Parfrey’s Glen

Thursday morning Tim and I began driving from Martinsville to Minneapolis for the Geological Society of America meeting. Tim is currently taking a geology class from Brett and me, which includes several field labs. A site we picked for one of his labs is a classic geologic area around Baraboo, Wisconsin, a place I haven’t visited in over 20 years. We arrived in Baraboo early enough today to make our first stop, at Parfrey’s Glen State Natural Area.

Parfrey’s Glen seems an unlikely feature to be located in southern Wisconsin, within a few hours drive of Milwaukee and Chicago; a beautiful, wooded, steep-sided canyon:

Tim was here to do a lab, and spent much of his time taking notes and recording strikes and dips with his phone:

I’m going to leave the geology as a teaser, though. We’re visiting several other stops tomorrow, and hopefully in a day or two I’ll be able to write a large post on the geology of the Baraboo area. Instead I’m going to show pictures of some of the other sites along the 1 km trail.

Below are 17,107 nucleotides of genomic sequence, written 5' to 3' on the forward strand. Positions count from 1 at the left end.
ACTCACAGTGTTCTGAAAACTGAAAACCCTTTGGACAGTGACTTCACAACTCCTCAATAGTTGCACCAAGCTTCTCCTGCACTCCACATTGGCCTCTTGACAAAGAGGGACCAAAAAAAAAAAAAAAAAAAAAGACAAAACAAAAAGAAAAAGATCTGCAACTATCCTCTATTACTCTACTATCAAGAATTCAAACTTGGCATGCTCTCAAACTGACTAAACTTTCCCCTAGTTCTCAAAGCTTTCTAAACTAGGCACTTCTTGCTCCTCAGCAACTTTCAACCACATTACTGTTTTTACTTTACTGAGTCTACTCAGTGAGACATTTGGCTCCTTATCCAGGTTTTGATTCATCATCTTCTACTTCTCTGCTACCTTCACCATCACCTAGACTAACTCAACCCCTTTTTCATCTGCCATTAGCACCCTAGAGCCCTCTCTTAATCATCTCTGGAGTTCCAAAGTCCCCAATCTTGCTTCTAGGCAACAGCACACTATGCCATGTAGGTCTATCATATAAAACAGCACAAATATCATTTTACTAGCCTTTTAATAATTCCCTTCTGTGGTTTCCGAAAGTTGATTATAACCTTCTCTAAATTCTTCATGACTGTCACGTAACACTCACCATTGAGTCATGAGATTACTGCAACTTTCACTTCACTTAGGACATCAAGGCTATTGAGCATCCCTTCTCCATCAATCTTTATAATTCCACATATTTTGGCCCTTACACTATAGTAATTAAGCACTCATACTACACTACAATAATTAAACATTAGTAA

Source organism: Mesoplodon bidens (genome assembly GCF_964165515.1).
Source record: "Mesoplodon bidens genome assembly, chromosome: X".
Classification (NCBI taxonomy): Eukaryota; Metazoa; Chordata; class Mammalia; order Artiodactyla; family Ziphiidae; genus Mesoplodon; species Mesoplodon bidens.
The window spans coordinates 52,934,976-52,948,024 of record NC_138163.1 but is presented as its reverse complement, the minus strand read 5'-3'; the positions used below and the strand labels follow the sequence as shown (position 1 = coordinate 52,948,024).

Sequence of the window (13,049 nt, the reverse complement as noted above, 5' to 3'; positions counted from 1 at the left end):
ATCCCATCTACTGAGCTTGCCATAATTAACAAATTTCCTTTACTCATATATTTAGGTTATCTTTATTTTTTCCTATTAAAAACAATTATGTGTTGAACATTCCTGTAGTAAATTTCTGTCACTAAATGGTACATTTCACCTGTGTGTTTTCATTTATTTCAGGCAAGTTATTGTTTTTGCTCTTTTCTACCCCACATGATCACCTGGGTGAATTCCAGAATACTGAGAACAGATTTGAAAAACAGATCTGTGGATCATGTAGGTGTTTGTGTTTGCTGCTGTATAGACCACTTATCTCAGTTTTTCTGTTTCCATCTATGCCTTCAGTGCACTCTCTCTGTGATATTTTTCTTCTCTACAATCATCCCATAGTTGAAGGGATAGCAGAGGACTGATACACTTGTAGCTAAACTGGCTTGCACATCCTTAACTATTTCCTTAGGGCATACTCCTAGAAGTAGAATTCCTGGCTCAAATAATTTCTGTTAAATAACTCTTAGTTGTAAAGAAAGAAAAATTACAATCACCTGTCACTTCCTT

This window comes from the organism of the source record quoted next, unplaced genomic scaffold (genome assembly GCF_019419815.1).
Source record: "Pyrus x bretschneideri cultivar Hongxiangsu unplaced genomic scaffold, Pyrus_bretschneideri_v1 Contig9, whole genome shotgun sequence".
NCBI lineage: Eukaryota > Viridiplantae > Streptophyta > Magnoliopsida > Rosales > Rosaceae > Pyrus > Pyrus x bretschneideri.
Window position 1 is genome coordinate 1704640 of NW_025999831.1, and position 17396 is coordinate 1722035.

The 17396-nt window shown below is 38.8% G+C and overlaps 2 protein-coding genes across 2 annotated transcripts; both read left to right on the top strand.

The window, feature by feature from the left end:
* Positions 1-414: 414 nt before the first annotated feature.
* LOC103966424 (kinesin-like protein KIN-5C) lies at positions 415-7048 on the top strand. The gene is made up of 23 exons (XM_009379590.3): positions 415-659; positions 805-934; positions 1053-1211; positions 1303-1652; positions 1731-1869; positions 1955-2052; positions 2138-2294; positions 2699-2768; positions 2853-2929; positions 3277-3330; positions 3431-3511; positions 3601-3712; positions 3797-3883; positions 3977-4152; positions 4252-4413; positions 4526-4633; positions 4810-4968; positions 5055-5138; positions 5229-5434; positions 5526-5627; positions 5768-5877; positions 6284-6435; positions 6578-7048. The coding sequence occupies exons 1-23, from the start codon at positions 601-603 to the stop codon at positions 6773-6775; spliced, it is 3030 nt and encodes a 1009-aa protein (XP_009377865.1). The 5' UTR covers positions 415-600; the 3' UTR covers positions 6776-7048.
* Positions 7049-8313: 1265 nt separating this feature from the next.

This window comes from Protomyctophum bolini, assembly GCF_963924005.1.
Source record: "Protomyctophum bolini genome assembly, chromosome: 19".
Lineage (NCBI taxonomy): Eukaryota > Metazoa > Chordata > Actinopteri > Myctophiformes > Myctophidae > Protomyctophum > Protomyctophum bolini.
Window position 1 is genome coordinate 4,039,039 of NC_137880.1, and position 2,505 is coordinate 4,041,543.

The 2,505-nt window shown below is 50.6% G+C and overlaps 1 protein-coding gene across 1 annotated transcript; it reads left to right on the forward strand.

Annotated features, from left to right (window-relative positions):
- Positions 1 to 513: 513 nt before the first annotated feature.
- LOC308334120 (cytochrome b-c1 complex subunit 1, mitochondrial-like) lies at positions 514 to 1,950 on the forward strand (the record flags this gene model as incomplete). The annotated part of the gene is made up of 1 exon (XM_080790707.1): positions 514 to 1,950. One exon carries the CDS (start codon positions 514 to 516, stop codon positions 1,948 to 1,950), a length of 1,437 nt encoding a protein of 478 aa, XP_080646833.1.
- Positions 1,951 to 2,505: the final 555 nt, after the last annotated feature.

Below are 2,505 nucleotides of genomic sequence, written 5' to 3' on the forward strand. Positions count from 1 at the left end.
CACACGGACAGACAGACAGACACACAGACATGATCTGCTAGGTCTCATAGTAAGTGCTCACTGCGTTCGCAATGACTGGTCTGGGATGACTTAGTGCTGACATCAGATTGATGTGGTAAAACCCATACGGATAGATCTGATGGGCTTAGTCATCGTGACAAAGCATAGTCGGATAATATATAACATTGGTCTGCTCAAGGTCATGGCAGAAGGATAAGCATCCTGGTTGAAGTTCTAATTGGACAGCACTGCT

A snake that was in danger of being trampled on the trail (Tim conducted it to the safety of the woods):

A field full of Equisetum (horsetails):

A rock covered with liverworts (this is a small part of a patch of liverworts that completely covered about a square meter of rock):

OK, I said I’d do the geology later, but here’s one little piece. When I visited Parfrey’s Glen as an undergraduate student back around 1989 or 1990, there was a nice boardwalk that went all the way up into the canyon. In 2008 a massive flood completely destroyed the boardwalk and caused the creek to carve a new channel (in part where the boardwalk used to be). As we walked up the trail (now just a dirt and gravel path) I noticed this tree, with all of its lower branches snapped off up to a height of around 8-10 feet:

Andy Moore, who works on tsunamis, once explained to me that after a tsunami he’ll look at the trees to see how high up the branches have been broken, which gives an initial estimate of the wave height. I think this tree may have lost its branches in the 2008 flood (or perhaps a subsequent flood in 2010). After I saw this, I began looking more closely and saw that, in fact, very few of the older trees had intact branches close to the ground; the ones that did were saplings that may have only been a 2 or 3 years old.

Tomorrow we should complete our tour of the Baraboo area, and continue to Minneapolis for the meeting.

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2 Responses to Parfrey’s Glen

  1. Bobby says:

    Today I learned that there is an Iphone app for taking strike and dip…. awesome!

  2. altondooley says:

    It actually seems to work pretty well, too.

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